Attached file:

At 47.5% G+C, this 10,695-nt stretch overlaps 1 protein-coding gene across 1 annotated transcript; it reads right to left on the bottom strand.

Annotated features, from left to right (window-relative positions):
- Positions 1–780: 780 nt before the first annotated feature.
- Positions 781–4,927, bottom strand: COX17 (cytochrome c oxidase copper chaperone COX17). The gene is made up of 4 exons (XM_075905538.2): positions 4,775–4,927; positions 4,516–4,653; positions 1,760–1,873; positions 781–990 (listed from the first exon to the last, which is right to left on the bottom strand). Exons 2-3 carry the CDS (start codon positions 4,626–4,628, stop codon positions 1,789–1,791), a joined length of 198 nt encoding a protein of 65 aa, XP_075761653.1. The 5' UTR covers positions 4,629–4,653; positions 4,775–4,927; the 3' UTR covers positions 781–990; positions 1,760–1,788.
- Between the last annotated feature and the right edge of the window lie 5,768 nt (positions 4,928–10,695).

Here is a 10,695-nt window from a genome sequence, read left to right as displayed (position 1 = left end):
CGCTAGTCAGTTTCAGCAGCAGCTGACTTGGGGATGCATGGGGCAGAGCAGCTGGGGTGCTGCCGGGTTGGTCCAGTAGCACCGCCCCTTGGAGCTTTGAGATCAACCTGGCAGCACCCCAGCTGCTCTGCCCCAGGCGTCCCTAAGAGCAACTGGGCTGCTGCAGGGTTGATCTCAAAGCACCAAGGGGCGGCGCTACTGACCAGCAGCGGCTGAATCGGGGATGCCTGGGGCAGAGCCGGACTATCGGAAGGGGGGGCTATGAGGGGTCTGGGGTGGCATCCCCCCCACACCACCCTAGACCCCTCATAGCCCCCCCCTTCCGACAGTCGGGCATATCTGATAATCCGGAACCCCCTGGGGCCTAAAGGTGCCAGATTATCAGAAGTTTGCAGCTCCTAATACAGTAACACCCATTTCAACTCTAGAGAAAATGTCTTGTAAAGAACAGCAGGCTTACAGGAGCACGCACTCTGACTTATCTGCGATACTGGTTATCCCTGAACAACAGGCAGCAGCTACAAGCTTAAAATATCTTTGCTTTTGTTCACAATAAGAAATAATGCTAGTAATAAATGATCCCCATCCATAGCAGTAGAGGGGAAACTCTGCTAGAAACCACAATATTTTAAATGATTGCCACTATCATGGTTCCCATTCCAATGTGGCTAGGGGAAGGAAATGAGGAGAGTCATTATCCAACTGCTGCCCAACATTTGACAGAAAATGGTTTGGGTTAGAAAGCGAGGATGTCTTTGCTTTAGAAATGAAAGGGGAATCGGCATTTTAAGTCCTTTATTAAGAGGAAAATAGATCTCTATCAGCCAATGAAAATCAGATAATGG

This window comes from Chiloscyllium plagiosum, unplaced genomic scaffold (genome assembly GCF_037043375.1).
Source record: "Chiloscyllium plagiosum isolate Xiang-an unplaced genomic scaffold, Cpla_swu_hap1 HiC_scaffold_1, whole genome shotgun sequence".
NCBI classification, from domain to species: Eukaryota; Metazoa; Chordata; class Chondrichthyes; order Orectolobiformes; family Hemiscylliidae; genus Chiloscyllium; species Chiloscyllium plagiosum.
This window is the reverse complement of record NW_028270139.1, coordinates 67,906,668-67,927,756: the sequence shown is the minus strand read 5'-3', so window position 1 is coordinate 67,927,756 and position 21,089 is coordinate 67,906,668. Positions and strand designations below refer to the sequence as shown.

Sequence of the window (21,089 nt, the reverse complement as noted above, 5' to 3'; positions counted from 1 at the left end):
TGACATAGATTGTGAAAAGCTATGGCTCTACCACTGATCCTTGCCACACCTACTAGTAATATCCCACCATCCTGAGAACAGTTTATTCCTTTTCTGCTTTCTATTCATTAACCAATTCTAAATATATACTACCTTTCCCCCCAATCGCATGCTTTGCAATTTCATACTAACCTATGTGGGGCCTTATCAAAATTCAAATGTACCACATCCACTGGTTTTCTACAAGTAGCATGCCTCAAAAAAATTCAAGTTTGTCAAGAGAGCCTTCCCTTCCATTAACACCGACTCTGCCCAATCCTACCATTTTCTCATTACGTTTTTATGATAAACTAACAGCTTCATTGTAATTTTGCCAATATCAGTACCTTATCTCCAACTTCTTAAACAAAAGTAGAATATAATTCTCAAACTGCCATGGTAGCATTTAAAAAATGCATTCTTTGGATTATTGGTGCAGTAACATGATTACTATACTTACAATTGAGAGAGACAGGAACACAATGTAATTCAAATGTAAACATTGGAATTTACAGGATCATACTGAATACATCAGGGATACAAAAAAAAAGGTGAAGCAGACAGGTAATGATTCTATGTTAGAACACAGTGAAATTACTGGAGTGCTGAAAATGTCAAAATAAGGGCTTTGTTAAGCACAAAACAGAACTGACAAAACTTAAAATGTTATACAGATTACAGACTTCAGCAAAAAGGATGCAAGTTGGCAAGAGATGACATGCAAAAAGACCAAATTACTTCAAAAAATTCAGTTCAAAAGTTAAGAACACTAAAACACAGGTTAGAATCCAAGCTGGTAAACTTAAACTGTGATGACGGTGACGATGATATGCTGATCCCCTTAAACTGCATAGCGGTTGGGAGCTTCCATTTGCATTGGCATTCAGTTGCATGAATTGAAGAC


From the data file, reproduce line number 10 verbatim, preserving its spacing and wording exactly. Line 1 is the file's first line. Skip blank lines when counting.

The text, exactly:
NCBI classification, from domain to species: Eukaryota; Metazoa; Chordata; class Chondrichthyes; order Orectolobiformes; family Hemiscylliidae; genus Chiloscyllium; species Chiloscyllium plagiosum.